The wild lowland paca (Cuniculus paca), an often overlooked yet ecologically significant mammal of the Amazon, has recently been the focus of an enlightening research study on its reproductive parameters, providing vital insights into its ability to withstand hunting pressures. Conducted by a team of seasoned researchers headed by Hani El Bizri at the Manchester Metropolitan University and Instituto de Desenvolvimento Sustentável Mamirauá (IDSM), the study leverages a 15-year hunter participatory program and presents groundbreaking findings on the generation length (GL) of the wild lowland paca, a pivotal metric for determining sustainable hunting practices.

DOI: 10.1016/j.anireprosci.2019.04.009


Generation length (GL) is a critical measure used to gauge the capability of a species’ population to endure different levels of human-induced hunting without leading to a depletion in their numbers. It is calculated by considering the age of sexual maturity, first reproduction, and reproductive senescence. However, for many wild mammals, these data are elusive, making accurate GL estimations a challenge.

In this detailed study, published in the Animal Reproduction Science journal [1], a sample of 119 female genitalia obtained over a considerable period provided researchers with pertinent data about the reproductive lifespan of the elusive wild lowland paca.

Age at Sexual Maturity and First Parturition

One of the standout revelations from the research is the identification of the body mass at which pacas reach puberty, found to be 5.46 kg on average. The study extrapolates this data to suggest that sexual maturity in wild lowland pacas is achieved around 4 months of age, a significantly earlier timeline than those derived from previous studies that were largely based on the assessment of captive animals. Moreover, the empirical evidence suggests first parturition, that is, the occurrence of the first birth after the onset of sexual maturity, typically happens 9 months post-birth.

These findings contest longstanding notions about the reproductive mechanics of the species, most notably by indicating that first reproduction occurs much earlier in their lifespan than previously estimated.

Reproductive Senescence

The study also explored the concept of reproductive senescence, which refers to a decline in reproductive functionality with age. Interestingly, the researchers found no evidence to suggest a fall in parturition rates as the animals grew older. This insight has resulted in a recommendation; to use the average age of mature hunted pacas in the determination of the most effective harvesting rates to ensure their survival and ecological presence.

Implications for Sustainable Harvesting

The underlying implication of these findings lies in harvest sustainability. By having a more accurate understanding of when pacas reach sexual maturity and continue to reproduce, hunters and wildlife managers can devise better-informed strategies that ensure the maintenance of robust paca populations in the Amazon.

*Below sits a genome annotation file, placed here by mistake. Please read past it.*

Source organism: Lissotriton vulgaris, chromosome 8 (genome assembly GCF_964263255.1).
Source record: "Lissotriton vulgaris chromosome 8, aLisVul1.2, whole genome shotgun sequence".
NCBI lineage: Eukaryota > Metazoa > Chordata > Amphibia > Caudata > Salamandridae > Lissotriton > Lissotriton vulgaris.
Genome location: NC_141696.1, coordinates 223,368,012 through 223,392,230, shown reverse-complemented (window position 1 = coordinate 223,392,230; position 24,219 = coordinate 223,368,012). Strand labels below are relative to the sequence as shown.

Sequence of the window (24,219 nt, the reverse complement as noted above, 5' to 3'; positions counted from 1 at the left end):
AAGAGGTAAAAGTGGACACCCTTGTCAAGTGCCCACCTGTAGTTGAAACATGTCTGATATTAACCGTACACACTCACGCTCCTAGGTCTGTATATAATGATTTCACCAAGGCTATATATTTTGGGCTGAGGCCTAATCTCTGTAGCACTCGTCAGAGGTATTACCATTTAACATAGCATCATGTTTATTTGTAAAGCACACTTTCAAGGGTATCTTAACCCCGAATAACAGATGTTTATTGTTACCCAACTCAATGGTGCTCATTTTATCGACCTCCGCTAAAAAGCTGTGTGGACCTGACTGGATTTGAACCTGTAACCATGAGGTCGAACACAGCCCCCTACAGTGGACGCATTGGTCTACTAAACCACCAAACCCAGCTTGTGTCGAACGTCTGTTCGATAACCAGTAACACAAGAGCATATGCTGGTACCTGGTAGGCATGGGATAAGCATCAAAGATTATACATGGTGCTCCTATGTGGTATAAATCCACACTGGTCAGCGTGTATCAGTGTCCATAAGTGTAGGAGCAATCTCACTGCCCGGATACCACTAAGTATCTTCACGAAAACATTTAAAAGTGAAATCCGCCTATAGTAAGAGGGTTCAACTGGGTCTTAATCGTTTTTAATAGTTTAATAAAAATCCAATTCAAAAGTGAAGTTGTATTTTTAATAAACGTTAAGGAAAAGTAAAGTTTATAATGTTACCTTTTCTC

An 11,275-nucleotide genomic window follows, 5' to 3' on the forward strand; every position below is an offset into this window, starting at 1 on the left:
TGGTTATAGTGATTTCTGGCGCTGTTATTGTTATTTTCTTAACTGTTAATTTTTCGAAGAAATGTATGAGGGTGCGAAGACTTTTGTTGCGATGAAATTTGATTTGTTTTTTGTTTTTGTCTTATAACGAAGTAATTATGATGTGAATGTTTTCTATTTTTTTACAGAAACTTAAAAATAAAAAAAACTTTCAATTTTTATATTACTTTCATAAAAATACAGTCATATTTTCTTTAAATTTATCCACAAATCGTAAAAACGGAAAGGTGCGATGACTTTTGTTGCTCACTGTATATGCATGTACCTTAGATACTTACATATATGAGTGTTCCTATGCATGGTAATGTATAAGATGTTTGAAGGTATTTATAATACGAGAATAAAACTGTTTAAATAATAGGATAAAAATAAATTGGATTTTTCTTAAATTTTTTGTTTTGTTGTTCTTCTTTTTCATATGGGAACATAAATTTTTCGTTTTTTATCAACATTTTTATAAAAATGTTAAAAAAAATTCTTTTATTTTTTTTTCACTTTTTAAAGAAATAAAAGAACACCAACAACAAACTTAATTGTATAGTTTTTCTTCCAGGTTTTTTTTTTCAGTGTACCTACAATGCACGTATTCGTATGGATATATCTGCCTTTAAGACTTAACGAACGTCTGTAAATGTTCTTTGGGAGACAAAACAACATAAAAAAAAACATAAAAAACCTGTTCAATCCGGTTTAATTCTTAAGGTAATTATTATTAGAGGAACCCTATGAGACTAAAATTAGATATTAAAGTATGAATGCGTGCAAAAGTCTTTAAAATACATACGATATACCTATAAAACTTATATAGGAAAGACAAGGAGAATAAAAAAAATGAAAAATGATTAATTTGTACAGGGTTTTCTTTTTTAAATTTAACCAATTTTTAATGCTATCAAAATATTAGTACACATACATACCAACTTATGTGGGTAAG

El Bizri and colleagues advocate for the adoption of similar in situ reproductive studies for other tropical species subject to human hunting. The authors stress the enhanced accuracy of reproductive variable estimates obtained from animals in their natural habitat versus those derived from individuals in captivity.


The relevance of this study is multifaceted, contributing not only to ecology and conservation but also providing a template for future wildlife reproductive research. The following references were pivotal to the research:

1. El Bizri, H., Rocha, H. R., et al. (2019). Age at sexual maturity, first parturition, and reproductive senescence in wild lowland pacas (Cuniculus paca): Implications for harvest sustainability. Animal Reproduction Science, 205, 105-114. DOI 10.1016/j.anireprosci.2019.04.009.

2. Mayor, P., Bodmer, R. E., & Lopez‐Bejar, M. (2011). Reproductive performance of the wild lowland paca (Cuniculus paca) in the Peruvian Amazon. The Veterinary Journal, 190(2), 217-221. DOI: 10.1016/j.tvjl.2011.03.008.

3. Bodmer, R. E., & Robinson, J. G. (2004). Evaluating the sustainability of hunting in the Neotropics. In People in Nature (pp. 299-323). Columbia University Press. ISBN: 9780231132516.

4. Keuroghlian, A., & Eaton, D. P. (2008). Removal-rate estimates and variability in ecological studies of Neotropical peccaries. Tropical Conservation Science, 1(4), 245-259. DOI: 10.1177/194008290800100403.

5. Fa, J. E., Ryan, S. F., & Bell, D. J. (2005). Hunting vulnerability, ecological characteristics and harvest rates of bushmeat species in afrotropical forests. Biological Conservation, 121(2), 167-176. DOI: 10.1016/j.biocon.2004.04.019.


The lowland paca plays an integral role in the Amazonian ecosystems, and its population dynamics are heavily influenced by reproductive parameters. The study provides an essential groundwork for reassessing the sustainable hunting guidelines currently in place, potentially altering our approach to biodiversity conservation and our understanding of tropical fauna reproductive ecology. It heralds a call for more on-the-ground, species-specific data collection, offering a clearer projection of the future for species affected by human consumption.


1. Sustainable hunting lowland paca
2. Reproductive parameters Cuniculus paca
3. Amazonian wildlife conservation
4. Generation length wild pacas
5. Tropical species reproduction studies